Lucy K. reached out to me with some questions about Logical Reasoning and asking for resources on mistaken reversals and mistaken negations. Here's what I told her about these terms and whether they're important when studying for the LSAT. Lucy K.: I'm working on a review of conditional reasoning right now. Do you have any resources on mistaken reversals? And also mistaken negations? I just worked through the LRB chapters on Weaken and Must Be True questions. The Weaken practice problem set went better than the Must Be True problem set, but I want to review them both. Right now I've been noticing that Weaken questions, compare/contrast dialogue between two speakers, // reasoning, principle, sufficient assumption, and flaw questions are LRs I've tended to get wrong.
I've noticed that I tend to get weirded out by long arguments, arguments with lots of formal logic, and some of the science/nature arguments (I always think I don't know what this jargon-word means, or I'm not an architect, biologist, anthropologist, et cetera, what if I'm missing something about a scientific process, or I think it would be great to diagram this LR question as I see the logic words, but I'm really scared that I'd diagram it wrong and/or am debating which abbreviations to use). I would like to practice these more.
Nathan: Oh dear. "Mistaken reversals"... "mistaken negations"... they're one and the same. I'm sorry you even have those two terms in your head, because you really don't need them. This is just something that LSAT dorks say when they want to impress someone. Logically, it's the exact same flaw. All you really need is the big picture. One example should suffice.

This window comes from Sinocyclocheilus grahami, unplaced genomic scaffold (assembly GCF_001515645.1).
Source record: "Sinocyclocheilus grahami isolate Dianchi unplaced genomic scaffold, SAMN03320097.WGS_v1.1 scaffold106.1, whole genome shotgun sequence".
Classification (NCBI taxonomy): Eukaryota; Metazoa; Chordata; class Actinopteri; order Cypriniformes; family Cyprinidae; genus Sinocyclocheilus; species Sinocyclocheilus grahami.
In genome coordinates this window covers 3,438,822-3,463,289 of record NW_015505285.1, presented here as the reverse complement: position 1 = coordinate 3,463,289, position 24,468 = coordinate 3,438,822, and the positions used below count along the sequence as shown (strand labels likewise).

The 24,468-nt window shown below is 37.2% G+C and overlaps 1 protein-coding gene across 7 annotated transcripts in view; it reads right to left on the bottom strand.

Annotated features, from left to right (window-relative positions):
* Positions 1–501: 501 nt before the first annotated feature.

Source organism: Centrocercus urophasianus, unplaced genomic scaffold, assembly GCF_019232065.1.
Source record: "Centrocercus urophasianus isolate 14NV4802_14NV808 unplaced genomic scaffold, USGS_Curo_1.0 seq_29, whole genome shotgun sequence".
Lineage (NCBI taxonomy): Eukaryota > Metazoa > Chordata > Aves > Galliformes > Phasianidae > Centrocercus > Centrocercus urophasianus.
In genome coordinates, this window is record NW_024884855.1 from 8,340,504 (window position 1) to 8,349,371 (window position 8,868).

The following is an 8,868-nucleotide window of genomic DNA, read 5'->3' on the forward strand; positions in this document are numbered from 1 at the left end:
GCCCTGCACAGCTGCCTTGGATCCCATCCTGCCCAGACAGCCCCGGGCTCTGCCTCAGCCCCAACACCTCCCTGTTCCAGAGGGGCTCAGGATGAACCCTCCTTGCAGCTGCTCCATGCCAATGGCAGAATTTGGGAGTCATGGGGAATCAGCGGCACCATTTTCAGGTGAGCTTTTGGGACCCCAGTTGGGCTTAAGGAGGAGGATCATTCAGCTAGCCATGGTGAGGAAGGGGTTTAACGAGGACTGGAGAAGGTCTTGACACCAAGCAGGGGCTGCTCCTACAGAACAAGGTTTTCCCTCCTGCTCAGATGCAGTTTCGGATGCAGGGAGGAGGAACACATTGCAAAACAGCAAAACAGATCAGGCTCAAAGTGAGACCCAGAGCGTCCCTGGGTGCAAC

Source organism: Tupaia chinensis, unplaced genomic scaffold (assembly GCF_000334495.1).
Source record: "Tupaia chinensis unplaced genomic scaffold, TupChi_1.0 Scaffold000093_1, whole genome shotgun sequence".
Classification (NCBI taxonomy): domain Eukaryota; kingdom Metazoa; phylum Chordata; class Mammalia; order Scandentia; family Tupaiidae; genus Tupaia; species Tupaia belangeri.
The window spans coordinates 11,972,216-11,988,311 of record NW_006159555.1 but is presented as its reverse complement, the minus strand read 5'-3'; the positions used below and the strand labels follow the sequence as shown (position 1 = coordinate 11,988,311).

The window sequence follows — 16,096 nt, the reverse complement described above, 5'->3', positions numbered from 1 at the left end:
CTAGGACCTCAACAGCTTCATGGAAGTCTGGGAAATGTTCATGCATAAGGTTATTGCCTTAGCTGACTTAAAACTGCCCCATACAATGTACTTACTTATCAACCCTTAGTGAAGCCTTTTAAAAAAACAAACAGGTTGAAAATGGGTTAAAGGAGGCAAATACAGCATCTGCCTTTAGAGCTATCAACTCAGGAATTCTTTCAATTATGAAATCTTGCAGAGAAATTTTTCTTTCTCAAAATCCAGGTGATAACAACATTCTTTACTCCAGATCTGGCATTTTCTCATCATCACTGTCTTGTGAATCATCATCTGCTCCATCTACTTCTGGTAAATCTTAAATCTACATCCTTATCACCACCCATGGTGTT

Premise: If you're eaten by a shark, then you're dead.
Mistaken reversal: Everyone who's dead was eaten by a shark. This is stupid because there are a lot of other ways to die. Like maybe a flock of rabid turkeys pecks you to death. Or whatever. Point is, it's obviously stupid. And believe it or not, this simple, obvious flaw is the LSAT's favorite thing to test. It's on every single LSAT.
Mistaken negation: If you're not eaten by a shark, then you're not dead. See, that's a slightly different statement but it's logically identical and it's stupid for the exact same reason. What about the rabid turkeys? What about all the other ways to die? This, again, is the LSAT's most common flaw.
Formally, the two flaws are contrapositives of one another. I suppose there is a technical difference in the form of the flaw, but it's simply not important enough of a distinction for you to bother knowing two different names for them. The terms "mistaken reversal" and "mistaken negation" have never appeared on the LSAT. Only in LSAT books. But not in my LSAT books, because I don't want you to waste your time on irrelevant technicalities.Generally, I am not in love with Powerscore's Logical Reasoning Bible for exactly this reason. It focuses on too many trees, so unsuspecting readers often miss the forest. It's not technically wrong (at least not often) but it's far too technical. Students come away thinking that the LSAT is harder than it really is.
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